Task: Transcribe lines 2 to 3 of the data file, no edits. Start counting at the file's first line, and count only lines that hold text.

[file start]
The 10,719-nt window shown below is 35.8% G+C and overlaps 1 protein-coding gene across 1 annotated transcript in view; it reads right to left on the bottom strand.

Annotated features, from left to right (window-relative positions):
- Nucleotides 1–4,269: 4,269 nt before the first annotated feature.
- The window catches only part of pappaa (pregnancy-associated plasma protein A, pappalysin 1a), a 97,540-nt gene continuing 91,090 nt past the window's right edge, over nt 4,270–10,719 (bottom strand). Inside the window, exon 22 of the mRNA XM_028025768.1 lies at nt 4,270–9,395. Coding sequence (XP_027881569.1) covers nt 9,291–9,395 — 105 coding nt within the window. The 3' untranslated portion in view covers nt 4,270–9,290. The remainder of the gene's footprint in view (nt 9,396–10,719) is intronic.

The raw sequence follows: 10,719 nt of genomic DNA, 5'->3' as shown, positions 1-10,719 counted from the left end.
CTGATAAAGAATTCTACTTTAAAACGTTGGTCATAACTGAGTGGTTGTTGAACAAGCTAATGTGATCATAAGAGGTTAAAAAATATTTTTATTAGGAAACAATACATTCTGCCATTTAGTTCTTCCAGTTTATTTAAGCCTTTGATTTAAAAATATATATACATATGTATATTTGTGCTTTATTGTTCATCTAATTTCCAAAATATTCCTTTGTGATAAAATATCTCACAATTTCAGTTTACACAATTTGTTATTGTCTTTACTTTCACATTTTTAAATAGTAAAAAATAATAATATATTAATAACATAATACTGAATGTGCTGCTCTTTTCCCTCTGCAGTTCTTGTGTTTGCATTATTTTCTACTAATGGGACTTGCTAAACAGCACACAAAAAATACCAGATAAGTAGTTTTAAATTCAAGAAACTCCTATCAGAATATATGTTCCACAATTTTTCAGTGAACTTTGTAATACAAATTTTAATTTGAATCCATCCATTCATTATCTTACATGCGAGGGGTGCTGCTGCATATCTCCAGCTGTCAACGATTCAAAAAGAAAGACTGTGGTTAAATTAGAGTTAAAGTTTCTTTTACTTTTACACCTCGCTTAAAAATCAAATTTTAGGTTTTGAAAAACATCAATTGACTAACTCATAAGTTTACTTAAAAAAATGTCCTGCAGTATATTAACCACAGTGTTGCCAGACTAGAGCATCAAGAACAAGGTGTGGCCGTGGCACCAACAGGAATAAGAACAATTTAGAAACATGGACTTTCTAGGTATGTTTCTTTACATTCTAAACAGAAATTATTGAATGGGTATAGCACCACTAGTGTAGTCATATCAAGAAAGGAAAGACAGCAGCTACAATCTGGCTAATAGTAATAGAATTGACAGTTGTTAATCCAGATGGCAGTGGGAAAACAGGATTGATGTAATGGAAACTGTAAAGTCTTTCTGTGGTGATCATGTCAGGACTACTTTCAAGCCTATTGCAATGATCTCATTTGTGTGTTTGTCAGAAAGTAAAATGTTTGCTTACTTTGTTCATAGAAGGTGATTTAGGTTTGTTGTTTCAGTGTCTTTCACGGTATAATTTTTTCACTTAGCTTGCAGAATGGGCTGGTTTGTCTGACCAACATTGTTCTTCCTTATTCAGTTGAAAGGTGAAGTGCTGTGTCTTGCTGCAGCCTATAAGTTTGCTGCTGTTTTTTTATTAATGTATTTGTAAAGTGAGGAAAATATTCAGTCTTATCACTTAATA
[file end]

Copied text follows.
Annotated features, from left to right (window-relative positions):
- Nucleotides 1–4,269: 4,269 nt before the first annotated feature.